Can anyone tell me how to copy styles from one word (2010) document to another? Seemed like a very obvious thing but is apparantly not.

Also, is there a command, script that I can run against a word 2010 document (source) which has the styles that I want to copy to a new word 2010 document (destination) that does not have those styles. I want to do this copy from one source document to a number of destination documents in one step.


6 Answers 6


I've found that the easiest way to do this within Word is to open the new document (that you want to import the style to).

To do this, first open the Styles Window (Alt+Ctrl+Shift+S), and click on Manage Styles.
At the bottom of the Manage Styles window is Import/Export....
You can then choose another file by closing your normal.dotm file, and using Open File to select file with style(s), then copying the required styles across.

Works for 2013, 2010, 2007. In 2007 the Manage Styles is a small icon in the Styles Window

In pictures:

Show styles

Manage styles

Import Export

Close Normal.dot

Open File

  • 1
    This also works for Word 2013.
    – robyaw
    Apr 22, 2014 at 11:54
  • Thanks. I believe it also worked for 2007, but can't prove it at the moment.
    – Jeeva
    Apr 25, 2014 at 9:36
  • This also works for Microsoft Office 365.
    – kiewic
    Nov 5, 2016 at 0:06
  • Is there a way to automate this from a single "template" to many documents? Oct 2, 2017 at 13:29

The method is as follows:

  1. Developer tab.

  2. Click Document Template.

  3. Click Attach to navigate to the target document or template.

  4. Once back in the Templates and Add-ins dialog, click to enable Automatically update document styles.

  5. Click OK.

Note: if the Developer tab is missing, choose Office button - Word Options - Popular tab, and click to enable "Show Developer tab in the ribbon".

Source: http://www.wordbanter.com/showthread.php?t=104074

Hope this helps.

  • I need to save the style into another dotx it seems, by following your suggestion. Ideally, I would want to transfer the style directly to the document I am working on rather than work onthe newly created dotx.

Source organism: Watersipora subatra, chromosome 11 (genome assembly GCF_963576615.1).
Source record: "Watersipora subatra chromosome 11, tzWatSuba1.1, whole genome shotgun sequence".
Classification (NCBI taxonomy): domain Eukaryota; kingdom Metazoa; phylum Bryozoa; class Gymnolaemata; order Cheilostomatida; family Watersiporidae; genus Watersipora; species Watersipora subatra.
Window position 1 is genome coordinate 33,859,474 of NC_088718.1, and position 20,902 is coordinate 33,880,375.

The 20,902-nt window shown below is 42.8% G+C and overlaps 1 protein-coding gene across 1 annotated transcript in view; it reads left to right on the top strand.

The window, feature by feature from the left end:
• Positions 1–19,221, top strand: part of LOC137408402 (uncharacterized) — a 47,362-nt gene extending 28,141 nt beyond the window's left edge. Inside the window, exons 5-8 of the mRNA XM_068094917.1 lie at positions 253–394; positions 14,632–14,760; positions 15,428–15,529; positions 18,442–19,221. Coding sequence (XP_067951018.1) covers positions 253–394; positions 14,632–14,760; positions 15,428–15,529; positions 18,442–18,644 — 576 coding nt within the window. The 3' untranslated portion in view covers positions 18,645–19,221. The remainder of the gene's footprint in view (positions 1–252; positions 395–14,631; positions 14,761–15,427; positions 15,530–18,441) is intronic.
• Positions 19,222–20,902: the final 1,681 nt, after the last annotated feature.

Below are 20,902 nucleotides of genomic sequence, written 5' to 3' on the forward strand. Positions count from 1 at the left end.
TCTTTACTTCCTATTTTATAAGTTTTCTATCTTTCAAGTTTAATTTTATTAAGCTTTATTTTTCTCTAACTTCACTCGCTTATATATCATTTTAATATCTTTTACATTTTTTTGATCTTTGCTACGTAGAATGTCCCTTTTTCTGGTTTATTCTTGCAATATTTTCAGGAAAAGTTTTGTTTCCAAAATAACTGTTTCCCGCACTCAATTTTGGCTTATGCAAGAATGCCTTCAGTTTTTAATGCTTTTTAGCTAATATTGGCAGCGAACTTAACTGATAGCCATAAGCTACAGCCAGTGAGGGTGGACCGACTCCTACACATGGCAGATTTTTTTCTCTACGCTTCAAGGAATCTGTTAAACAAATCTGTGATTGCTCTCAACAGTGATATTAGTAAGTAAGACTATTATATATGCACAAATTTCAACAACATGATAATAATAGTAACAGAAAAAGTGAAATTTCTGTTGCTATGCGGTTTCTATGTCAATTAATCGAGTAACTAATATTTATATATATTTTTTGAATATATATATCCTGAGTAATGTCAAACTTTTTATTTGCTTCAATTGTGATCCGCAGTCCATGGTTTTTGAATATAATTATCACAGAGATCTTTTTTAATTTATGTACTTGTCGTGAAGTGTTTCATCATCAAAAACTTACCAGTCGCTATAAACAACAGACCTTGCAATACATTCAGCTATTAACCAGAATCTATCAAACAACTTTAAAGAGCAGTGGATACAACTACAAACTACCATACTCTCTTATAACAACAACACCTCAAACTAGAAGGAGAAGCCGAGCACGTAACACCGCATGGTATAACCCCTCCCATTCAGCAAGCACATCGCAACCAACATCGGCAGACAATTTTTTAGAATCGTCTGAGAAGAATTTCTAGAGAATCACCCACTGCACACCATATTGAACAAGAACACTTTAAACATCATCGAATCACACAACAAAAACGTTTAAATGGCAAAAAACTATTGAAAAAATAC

– Regmi
    Sep 24, 2012 at 18:20

You can copy styles from one Word 2010 document to another very easily.

  1. Open the document that you want to copy the styles to.
  2. Using the Developer tab, click on Add-Ins button.
  3. Click on the Organizer button at the bottom left.
  4. On the right click on Close File.
  5. It will then change to Open File. Click on that and go out and find where the file is located that you want to copy the styles from and click on it.
  6. When it comes in, it will have the Styles in it that you can choose from.
  7. Select either each one you want or a bunch of them and click on the Copy button, but you must click it 3 times in order for it to work properly (I forget why just now but that is how it works. It is something to do with Parent->Child->Grandfather, but I forget just now).
  8. Once done, stay where you are and click on the Close button and click on the other Close button too and that is it. The styles you want will now be in your document.

I think there is another simple method to do this like I always did. If your Styles is in Document A, open Document A and ‘save as’ to another name such as Document B. Your Styles now will be available in Document B. Delete ‘old content’ in Document B and copy your new manuscript into Document B and apply the Styles to your text. I think that should be ok. :)


For the first part of the question and if you are copying just a few styles, the easiest is just to copy any text with the style you want and pasting it on the target document. The style will also be copied and will stay there even if you delete the text (don't undo instead of delete!).


The method is as follows:

  • Developer tab.
  • Click Document Template.
  • Click Attach to navigate to the target document or template.
  • Once back in the Templates and Add-ins dialog, click to enable Automatically update document styles.
  • Click OK.

This one worked for me.

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